After a fifteen year hiatus, Jay Taverner’s fourth novel is finally here. Liberty tells the story of Rebecca ‘Jude’ Wiston, a Quaker who leaves her puritanical community behind to claim an inheritance in England, and Annette Lavigne, a French noblewoman who joins with the people’s efforts to overthrow the aristocracy. Their paths cross in Paris, a city on the cusp of revolution. But both women have secrets. Jude has been passing herself as male so that she can safely travel alone. And Annette’s new comrades don’t know about her high birth.
The story begins in 1789, when Rebecca sets out for England. Not wishing to marry or spend the rest of her life ruled by her brothers, Rebecca finds passage abroad. When her ship is wrecked, Rebecca reinvents herself as Jude and finds work as a sailor. As a man she enjoys greater freedom and may travel safely by herself – and many of the book’s more playful passages are built by Jude learning to perform masculinity. Liberty is a tale packed full of adventure, gender-bending, and – of course – lesbian love.
When she arrives in Paris, Jude falls hard for Annette – a woman who bears an uncanny resemblance to her own ancestor, Bell Wiston. Annette has been packed off to a convent while her noble family scheme their way to her fortune. Her only friend in the city is Father Lamontaine, the socialist priest who was banished by Annette’s father after being caught with a male servant. As Annette and Jude are drawn into a community of revolutionaries, the passion between them grows.
But for all the men talk of liberty, women in Paris remain vulnerable and ill-used. And there is no place for same-sex relationships, even among the forward-thinking. Through the story of Jude and Annette, Liberty asks an evergreen question: why are women’s rights always expected to wait until after the revolution?
Though Liberty is the fourth instalment of the Brynsquilver books, it can be read and enjoyed as a standalone novel. That being said, there are questions answered and familiar characters met – both of which will satisfy anyone familiar with the series. And Liberty has shades of Rebellion; like her ancestor Belle, Annette is a noblewoman who becomes disillusioned with the class system. And like Belle she comes to understand that there is no place for lesbian relationships among polite society. So Annette and Jude must find a way to forge their own alternative.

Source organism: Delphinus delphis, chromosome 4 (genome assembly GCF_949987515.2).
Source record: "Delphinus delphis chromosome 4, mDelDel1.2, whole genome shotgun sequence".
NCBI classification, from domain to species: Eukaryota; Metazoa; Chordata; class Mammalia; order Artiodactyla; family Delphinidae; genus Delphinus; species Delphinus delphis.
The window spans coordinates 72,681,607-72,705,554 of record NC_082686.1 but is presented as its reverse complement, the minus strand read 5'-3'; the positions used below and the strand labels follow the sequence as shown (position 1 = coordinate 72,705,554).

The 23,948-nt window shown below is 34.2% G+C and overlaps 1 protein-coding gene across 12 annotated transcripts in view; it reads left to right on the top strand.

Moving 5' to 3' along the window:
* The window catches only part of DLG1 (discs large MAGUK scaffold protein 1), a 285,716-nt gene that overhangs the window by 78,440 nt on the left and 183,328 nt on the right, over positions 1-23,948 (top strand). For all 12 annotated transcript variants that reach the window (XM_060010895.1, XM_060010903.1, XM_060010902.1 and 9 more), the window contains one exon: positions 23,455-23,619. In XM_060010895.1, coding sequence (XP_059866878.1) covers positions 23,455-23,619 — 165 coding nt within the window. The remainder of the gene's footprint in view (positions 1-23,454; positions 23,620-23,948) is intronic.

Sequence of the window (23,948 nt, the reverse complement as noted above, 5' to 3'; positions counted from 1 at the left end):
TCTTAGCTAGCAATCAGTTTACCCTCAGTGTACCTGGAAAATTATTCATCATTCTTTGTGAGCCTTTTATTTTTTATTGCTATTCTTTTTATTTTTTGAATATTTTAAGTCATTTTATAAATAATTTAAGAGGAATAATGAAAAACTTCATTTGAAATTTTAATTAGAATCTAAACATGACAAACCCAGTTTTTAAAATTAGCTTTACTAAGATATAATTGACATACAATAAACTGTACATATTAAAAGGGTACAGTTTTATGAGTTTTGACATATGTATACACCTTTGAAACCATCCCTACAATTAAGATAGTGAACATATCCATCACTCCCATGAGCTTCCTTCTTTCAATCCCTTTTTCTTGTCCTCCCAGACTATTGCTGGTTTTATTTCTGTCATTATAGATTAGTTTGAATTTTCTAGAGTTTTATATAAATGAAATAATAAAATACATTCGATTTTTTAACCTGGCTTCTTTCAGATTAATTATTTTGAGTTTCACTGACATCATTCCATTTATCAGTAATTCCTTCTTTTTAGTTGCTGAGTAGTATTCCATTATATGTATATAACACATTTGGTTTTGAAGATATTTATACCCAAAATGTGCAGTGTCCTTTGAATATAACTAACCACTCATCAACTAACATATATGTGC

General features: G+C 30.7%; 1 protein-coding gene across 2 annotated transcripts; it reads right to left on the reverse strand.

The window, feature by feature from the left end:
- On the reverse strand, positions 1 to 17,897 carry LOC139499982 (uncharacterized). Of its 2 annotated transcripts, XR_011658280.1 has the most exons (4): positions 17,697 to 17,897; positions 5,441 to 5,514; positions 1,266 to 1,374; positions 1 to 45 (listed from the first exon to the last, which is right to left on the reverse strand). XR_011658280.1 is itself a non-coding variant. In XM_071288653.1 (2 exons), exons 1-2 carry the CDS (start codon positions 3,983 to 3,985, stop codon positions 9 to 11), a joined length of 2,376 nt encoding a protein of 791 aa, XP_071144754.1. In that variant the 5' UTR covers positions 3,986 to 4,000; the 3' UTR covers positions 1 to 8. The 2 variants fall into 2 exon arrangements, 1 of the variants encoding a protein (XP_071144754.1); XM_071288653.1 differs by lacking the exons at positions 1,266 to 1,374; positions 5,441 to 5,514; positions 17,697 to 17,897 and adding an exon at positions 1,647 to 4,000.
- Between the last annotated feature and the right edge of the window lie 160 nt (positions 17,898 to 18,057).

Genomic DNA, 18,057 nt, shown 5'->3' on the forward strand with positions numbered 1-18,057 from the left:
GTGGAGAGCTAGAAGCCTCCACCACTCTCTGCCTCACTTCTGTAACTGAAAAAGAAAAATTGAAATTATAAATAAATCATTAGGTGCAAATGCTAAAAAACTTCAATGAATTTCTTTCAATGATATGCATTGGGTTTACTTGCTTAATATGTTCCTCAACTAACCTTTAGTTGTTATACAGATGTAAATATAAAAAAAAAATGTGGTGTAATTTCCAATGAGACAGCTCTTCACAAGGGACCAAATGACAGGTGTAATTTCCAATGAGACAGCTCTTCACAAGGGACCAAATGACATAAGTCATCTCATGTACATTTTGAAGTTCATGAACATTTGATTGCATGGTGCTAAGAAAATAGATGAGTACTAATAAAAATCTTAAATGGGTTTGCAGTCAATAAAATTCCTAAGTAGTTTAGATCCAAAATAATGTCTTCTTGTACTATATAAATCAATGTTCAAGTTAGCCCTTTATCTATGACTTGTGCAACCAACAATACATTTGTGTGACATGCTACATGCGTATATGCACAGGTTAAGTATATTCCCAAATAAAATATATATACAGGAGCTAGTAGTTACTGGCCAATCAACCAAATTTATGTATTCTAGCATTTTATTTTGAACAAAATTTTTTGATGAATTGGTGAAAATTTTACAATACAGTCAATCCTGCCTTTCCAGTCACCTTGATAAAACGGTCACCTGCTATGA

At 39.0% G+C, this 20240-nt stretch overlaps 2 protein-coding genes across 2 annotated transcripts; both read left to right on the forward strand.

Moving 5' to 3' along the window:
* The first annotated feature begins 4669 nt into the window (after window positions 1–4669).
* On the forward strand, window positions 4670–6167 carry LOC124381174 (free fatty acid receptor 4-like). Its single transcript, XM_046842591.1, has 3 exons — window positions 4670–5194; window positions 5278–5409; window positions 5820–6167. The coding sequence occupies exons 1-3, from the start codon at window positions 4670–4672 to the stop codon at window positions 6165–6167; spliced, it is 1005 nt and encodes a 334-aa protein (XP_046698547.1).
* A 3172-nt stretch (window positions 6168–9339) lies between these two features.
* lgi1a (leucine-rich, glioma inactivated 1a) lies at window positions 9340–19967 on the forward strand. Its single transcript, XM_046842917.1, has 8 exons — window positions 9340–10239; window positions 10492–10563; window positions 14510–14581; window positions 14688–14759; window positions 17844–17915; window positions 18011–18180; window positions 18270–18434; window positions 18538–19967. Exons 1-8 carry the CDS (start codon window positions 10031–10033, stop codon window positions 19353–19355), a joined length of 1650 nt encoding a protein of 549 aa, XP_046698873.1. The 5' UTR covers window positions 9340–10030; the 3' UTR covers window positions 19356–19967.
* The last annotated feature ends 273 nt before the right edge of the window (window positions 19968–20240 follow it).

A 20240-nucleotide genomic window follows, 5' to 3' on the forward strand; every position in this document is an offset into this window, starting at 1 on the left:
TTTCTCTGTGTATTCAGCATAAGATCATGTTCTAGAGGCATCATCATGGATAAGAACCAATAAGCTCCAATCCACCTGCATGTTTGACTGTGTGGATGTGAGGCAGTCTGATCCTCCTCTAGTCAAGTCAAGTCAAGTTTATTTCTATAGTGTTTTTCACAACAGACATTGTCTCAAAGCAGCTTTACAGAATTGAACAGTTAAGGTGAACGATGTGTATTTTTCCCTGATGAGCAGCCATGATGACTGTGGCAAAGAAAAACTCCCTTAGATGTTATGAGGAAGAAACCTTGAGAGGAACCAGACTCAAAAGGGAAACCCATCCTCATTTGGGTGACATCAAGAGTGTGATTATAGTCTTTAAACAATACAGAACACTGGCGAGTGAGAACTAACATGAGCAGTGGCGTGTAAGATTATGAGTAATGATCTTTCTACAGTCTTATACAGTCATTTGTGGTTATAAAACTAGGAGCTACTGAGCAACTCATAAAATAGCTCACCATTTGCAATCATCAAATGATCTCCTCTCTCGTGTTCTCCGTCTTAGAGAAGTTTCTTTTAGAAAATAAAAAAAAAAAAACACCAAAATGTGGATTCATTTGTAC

Through the story of Jude and Annette, Liberty asks an evergreen question: why are women’s rights always expected to wait until after the revolution?
Every bit as interesting as their story is that of Jacky Bratton and Jane Traies, the two women who publish as Jay Taverner. They began writing as a couple, and telling stories to pass long car journeys, and collaborated on three books within five years. But when they split up the manuscript for Liberty was left unfinished. After reconnecting as friends. Bratton and Traies decided to finish Liberty during lockdown.
Liberty, like all of the Brynsquilver books, is seamlessly written. It’s impossible to pick out two distinct voices. Even after fifteen years apart, Bratton and Traies write as one. In recent lesfic collaborations, a trend has emerged: each writer takes a POV character. And what sets Jay Taverner apart is that both writers play an active role in every sentence, paragraph, and chapter. They share in the writing and editing, and the fullness of this collaboration is what makes their work truly outstanding.
In Liberty they create a beautiful, nuanced portrait of lesbian love. There’s just one problem. Be warned: spoilers ahead. After the family mystery is unravelled and the connection between Rebecca and Annette revealed, they’re described as “distant cousins.” But Annette’s father is Rebecca’s half-brother. Which, by this reviewer’s calculations, makes them aunt and niece. Granted, Jude and Annette grew up on different continents and had no idea of this connection when they met. But the issue of consanguinity is still there. And it makes their passionate coupling a little bit too much on the Michael Field side of things to be entirely comfortable reading.
That being said, Liberty is Taverner’s most accomplished novel. It’s an impressive feat of imagination, executed with all the flair of Marie Antoinette. Liberty takes place across three nations and resolves generations of family mysteries. Every plot and subplot is drawn to a satisfying conclusion – though the door was left open for another novel.
Taverner has a knack for bringing historical settings to life through making the concerns of yesterday feel as real and urgent as the topical issues of today, giving real texture to these characters and the world they inhabit. And the scope of this book extends well beyond romance, which defined the parameters of the first Brynsquilver book. Liberty is a highly original story that could not have been told by any other writer.
Liberty and the previous Brynsquilver novels are available now from Tollington Press
Claire Heuchan is an author, essayist, and Black radical feminist. She writes the award-winning blog, Sister Outrider.